The historical construction of gender: The School's gender historians are specialists in cultural, social, labour and legal history. Several innovative projects funded by the ARC are currently under way. One tacks between large-scale social, economic and political movements and individual agency by focusing on the lives of feminist innovators during the twentieth century in Australia, Britain and the United States. Another uses a biographical approach to interrogate the role of the speaking voice in the development of a new, international sensory culture; the development of modern emotional repertoires; and the inter-related roles of theatre and film as carriers of these new ideas and practices across borders. The changing nature of Australia’s cinema circuits and their audiences, 1956-1984, is another project, approached from an interdisciplinary perspective and conducted with a multi-university team. 

The histories of settler societies in countries comparable to, or historically linked with, Australia: This research focuses especially on Britain, the United States, the Caribbean and the Antarctic. It includes enquiries into the history of Australian engagement with matters deemed to be of ‘international' significance as well as into Australia's diplomatic, social and scientific influence in international territories such as Antarctica.

The electronic archive: With the Australian Social Science Data Archive and the ANU's Supercomputing Facility, the Program is collaborating in the digitisation of the Historic Census Microfiche. Considered alongside the ADB Online, this initiative demonstrates the Program's eager exploration of the potential of e-research in the Humanities and Social Sciences.

Emotions in Research. Emotions are an essential component of human experience, but for many years they remained outside the scope of scholarly research. Emotions, or passions as they were known in the past, have recently come to the fore of scholarly attention, and are the growing focus of social, intellectual, cultural, artistic, and literary research in a range of fields. Emotions in Research is a cross-campus interdisciplinary workshop which meets once a month to discuss the study of emotions in different fields of research. Convened by members of the School of History, the workshop attracts participants across CASS, CAP, Law and the Sciences who explore a range of theoretical and methodological questions relating to the study of emotions across the disciplines. Participants examine recent scholarship and analyse their peers’ work-in-progress. The workshop is held monthly and is open to scholars at all stages of their career. The workshop’s past program, along with links to presenter profiles, readings and related organisations, may be found here.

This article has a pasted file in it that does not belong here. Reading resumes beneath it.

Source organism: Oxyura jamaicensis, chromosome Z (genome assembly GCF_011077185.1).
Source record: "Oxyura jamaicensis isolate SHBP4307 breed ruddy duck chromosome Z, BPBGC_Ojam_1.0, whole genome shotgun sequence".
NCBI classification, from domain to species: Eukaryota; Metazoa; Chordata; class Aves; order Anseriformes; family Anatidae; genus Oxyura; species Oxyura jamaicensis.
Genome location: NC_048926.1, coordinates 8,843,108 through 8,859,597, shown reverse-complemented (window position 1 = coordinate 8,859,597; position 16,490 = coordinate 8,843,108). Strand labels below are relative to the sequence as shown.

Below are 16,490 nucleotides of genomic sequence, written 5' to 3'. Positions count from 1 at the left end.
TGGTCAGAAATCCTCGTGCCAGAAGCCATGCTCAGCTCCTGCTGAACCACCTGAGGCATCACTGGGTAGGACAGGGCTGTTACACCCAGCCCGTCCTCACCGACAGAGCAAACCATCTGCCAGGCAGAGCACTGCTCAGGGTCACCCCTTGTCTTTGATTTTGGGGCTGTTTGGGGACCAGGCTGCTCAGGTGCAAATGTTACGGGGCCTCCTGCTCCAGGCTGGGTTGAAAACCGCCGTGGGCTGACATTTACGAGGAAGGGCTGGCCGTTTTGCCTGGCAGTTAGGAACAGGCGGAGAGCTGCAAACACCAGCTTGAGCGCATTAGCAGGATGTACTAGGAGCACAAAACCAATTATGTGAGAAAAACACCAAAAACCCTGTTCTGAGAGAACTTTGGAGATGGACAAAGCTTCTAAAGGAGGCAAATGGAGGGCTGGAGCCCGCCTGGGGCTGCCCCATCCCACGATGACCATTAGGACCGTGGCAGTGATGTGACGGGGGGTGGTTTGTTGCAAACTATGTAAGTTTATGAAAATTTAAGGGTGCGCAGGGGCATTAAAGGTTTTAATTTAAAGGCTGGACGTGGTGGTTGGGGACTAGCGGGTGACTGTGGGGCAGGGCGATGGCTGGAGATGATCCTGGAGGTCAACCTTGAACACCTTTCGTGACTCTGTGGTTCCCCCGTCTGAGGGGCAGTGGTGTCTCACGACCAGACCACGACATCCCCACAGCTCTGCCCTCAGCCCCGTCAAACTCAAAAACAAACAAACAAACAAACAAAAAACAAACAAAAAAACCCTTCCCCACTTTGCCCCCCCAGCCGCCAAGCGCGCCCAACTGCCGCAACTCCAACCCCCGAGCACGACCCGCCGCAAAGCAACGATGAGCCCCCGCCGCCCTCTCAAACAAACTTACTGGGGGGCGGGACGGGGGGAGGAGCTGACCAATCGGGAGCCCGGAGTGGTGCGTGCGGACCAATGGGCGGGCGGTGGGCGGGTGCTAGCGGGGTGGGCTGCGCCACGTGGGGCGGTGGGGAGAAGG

Updated: 10 November 2016/ Responsible Officer:  Head of School / Page Contact:  Web Publisher